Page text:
In 1607 Claudio Monteverdi’s younger brother, Giulio Cesare, published his Dichiaratione, arguably the most significant document of the famous and influential polemic known as the Artusi-Monteverdi controversy. He there attempted to rebut Giovanni Maria Artusi’s criticism of the technical “licenses”—especially with regard to dissonance treatment—that the great composer had sought to justify as essential elements of the new approach to text setting that he called the seconda pratica. In support of his argument, Giulio Cesare quotes passages from Plato’s Republic in order to claim the great philosopher’s authority for his brother’s revolutionary musical poetics. As I show in this study, the Platonic pronouncements concerning what the Monteverdis call melodia, that is, song (melos), provide Giulio Cesare with virtually the whole of his implicit argument for the artistic validity of Claudio’s subversive compositional practices.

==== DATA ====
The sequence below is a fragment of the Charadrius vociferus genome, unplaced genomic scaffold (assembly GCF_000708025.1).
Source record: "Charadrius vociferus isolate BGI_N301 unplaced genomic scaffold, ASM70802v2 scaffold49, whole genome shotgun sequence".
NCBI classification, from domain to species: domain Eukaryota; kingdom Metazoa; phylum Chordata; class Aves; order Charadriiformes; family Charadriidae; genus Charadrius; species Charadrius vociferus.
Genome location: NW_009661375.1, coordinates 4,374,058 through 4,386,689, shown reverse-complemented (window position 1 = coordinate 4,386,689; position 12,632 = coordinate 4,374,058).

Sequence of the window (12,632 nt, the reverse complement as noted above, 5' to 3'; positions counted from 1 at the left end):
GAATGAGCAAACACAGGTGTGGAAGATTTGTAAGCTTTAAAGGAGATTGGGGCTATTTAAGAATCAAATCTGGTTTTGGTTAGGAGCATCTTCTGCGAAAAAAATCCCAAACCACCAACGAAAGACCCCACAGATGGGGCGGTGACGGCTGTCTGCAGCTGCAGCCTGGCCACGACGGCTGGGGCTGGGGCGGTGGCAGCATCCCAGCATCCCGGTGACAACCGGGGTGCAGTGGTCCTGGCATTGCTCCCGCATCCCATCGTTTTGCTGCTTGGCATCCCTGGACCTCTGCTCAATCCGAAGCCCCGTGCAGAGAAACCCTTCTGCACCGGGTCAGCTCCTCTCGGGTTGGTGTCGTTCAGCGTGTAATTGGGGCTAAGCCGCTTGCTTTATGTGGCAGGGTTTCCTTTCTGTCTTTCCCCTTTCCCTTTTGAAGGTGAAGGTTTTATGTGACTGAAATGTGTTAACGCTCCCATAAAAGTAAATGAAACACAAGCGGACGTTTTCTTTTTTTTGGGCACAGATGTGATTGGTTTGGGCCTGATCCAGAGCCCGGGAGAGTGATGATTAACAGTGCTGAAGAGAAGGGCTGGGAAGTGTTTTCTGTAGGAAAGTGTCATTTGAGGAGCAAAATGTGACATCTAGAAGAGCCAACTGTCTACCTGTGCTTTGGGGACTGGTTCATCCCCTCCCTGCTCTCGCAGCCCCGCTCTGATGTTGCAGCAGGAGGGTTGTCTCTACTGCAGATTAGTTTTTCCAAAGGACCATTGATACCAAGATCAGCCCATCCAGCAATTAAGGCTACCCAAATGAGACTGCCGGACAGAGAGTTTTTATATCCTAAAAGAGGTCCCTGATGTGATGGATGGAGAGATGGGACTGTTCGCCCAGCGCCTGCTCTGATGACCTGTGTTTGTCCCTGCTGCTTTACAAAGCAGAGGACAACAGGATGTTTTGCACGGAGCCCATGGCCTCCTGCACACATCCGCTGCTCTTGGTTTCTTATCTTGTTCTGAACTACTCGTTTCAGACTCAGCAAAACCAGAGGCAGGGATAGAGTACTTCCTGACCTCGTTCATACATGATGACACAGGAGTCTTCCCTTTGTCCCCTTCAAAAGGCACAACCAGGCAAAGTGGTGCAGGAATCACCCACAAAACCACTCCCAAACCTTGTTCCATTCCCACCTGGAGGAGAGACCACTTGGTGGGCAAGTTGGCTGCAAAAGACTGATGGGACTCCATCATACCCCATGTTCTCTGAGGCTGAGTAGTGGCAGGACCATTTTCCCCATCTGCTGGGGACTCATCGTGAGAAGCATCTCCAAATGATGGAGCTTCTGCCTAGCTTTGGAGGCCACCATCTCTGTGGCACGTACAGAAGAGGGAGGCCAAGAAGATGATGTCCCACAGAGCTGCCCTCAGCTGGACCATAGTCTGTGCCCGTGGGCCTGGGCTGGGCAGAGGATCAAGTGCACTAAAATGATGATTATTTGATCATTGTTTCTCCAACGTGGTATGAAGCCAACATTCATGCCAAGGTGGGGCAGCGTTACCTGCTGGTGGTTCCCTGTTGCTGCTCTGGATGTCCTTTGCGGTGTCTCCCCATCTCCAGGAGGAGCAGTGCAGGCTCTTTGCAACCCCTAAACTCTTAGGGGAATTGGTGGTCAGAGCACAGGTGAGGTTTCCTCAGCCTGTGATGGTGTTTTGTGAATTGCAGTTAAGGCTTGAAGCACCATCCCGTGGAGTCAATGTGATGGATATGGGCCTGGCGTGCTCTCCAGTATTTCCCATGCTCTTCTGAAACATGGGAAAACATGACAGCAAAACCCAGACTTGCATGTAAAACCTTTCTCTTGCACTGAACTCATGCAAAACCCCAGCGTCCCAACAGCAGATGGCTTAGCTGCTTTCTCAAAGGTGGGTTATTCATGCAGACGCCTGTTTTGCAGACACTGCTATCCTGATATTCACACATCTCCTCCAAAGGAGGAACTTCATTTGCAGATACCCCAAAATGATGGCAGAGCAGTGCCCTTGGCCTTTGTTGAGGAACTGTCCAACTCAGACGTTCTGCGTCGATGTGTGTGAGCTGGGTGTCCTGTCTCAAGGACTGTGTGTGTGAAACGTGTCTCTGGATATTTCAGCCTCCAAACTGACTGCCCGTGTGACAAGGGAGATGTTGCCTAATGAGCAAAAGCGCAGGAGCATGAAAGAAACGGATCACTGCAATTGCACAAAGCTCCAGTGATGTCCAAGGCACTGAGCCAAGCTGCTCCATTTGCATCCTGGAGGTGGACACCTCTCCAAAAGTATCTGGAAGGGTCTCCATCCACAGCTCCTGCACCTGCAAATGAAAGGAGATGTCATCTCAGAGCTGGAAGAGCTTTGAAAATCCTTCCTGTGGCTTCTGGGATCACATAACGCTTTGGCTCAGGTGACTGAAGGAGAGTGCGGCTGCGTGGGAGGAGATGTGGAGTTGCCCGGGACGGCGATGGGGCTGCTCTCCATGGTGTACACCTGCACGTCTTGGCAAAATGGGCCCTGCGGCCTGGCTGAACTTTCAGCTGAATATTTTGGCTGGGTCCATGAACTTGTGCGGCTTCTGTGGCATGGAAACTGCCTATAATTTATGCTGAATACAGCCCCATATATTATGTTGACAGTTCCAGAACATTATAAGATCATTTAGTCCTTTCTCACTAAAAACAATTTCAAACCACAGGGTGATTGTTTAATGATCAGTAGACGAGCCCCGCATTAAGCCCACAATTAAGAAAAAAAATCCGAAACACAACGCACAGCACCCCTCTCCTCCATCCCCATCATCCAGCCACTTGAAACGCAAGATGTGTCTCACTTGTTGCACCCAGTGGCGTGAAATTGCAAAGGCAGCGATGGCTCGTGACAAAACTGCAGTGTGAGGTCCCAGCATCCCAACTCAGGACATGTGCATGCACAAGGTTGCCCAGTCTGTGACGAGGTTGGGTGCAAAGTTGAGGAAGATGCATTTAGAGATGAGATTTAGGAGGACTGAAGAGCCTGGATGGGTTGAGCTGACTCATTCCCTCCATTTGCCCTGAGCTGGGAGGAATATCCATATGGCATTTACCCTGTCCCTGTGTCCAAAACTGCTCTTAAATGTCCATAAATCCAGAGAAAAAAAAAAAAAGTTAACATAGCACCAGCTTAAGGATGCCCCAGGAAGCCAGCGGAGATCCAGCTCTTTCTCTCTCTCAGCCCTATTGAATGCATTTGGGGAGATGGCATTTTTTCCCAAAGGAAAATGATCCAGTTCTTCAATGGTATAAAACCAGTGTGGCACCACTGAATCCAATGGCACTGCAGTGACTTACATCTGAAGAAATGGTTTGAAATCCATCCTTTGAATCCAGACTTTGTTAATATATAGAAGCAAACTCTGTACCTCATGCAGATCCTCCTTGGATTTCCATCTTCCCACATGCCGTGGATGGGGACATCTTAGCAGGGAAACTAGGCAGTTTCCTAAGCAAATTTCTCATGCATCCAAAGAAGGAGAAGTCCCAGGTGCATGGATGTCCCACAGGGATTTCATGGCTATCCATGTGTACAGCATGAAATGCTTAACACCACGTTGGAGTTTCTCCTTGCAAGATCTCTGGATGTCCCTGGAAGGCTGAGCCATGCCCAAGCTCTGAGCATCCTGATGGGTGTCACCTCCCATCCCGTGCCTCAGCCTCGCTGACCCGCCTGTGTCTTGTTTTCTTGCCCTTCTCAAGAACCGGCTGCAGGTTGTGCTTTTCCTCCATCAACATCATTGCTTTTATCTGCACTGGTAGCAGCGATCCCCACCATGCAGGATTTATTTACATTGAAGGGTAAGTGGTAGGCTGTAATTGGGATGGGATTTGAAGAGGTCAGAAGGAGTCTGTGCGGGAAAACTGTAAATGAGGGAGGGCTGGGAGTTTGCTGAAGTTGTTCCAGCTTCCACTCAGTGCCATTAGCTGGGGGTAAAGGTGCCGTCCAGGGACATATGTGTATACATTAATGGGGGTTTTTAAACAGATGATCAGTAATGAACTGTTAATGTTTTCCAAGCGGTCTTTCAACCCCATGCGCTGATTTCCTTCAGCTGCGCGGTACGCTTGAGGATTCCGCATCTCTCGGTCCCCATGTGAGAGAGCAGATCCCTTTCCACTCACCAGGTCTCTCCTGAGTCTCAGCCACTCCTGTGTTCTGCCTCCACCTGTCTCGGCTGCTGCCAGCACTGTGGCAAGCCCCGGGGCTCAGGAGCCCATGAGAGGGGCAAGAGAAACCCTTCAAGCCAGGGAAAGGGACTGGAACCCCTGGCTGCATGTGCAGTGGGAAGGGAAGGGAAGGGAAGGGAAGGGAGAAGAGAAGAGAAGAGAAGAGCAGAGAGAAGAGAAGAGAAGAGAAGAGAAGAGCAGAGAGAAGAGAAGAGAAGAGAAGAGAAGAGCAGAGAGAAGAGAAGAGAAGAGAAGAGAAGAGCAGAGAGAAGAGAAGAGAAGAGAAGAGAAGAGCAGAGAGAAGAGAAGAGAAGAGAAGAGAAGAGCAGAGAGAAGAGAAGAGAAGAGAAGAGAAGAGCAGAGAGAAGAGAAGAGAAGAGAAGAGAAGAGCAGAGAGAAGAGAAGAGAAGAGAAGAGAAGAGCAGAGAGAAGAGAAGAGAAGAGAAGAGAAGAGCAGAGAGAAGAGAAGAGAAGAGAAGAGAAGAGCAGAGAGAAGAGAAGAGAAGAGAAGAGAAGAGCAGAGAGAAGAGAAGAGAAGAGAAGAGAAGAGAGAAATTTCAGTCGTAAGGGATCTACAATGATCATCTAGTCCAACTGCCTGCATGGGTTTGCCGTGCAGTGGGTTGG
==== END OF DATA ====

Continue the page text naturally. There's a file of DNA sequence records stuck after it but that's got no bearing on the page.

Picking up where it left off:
The article’s principal aim, however, is to demonstrate that Giulio Cesare exploits a lexical peculiarity in Ficino’s Latin translation of the Republic to misrepresent Plato’s thought on a point of great importance to the philosopher: the power of song to influence a people’s ēthos, their ethical or moral character. Ficino’s idiosyncratic rendering in the crucial passage of ēthos tēs psychēs as affectio animi (“affection of the soul”) enables, and indeed invites, Giulio Cesare to elide the true object of Plato’s concern and instead implicitly associate the philosopher’s dicta regarding the ethical force of melos with what the Dichiaratione identifies as the goal of the seconda pratica: “moving the affections of the soul.”